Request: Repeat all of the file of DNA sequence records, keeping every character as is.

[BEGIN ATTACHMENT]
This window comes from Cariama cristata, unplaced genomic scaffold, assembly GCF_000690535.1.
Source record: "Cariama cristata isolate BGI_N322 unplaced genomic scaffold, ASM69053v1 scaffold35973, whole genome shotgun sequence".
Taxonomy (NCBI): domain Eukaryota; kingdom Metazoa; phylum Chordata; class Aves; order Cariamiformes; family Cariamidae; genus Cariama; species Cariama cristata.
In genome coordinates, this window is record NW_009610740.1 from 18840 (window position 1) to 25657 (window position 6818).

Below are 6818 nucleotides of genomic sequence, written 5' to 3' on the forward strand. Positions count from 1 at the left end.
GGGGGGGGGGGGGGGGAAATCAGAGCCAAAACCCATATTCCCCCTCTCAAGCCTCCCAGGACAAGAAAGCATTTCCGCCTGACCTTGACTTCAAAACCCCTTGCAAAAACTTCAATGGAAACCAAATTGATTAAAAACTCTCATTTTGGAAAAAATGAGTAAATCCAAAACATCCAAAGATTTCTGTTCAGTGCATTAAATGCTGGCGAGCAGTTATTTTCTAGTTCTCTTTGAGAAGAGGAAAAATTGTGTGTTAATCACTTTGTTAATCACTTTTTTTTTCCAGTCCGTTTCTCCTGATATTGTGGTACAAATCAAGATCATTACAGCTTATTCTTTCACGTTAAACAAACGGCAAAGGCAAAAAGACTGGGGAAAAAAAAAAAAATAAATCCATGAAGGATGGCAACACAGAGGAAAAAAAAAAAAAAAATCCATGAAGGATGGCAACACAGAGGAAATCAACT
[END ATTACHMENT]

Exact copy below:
This window comes from Cariama cristata, unplaced genomic scaffold, assembly GCF_000690535.1.
Source record: "Cariama cristata isolate BGI_N322 unplaced genomic scaffold, ASM69053v1 scaffold35973, whole genome shotgun sequence".
Taxonomy (NCBI): domain Eukaryota; kingdom Metazoa; phylum Chordata; class Aves; order Cariamiformes; family Cariamidae; genus Cariama; species Cariama cristata.
In genome coordinates, this window is record NW_009610740.1 from 18840 (window position 1) to 25657 (window position 6818).

Below are 6818 nucleotides of genomic sequence, written 5' to 3' on the forward strand. Positions count from 1 at the left end.
GGGGGGGGGGGGGGGGAAATCAGAGCCAAAACCCATATTCCCCCTCTCAAGCCTCCCAGGACAAGAAAGCATTTCCGCCTGACCTTGACTTCAAAACCCCTTGCAAAAACTTCAATGGAAACCAAATTGATTAAAAACTCTCATTTTGGAAAAAATGAGTAAATCCAAAACATCCAAAGATTTCTGTTCAGTGCATTAAATGCTGGCGAGCAGTTATTTTCTAGTTCTCTTTGAGAAGAGGAAAAATTGTGTGTTAATCACTTTGTTAATCACTTTTTTTTTCCAGTCCGTTTCTCCTGATATTGTGGTACAAATCAAGATCATTACAGCTTATTCTTTCACGTTAAACAAACGGCAAAGGCAAAAAGACTGGGGAAAAAAAAAAAAATAAATCCATGAAGGATGGCAACACAGAGGAAAAAAAAAAAAAAAATCCATGAAGGATGGCAACACAGAGGAAATCAACT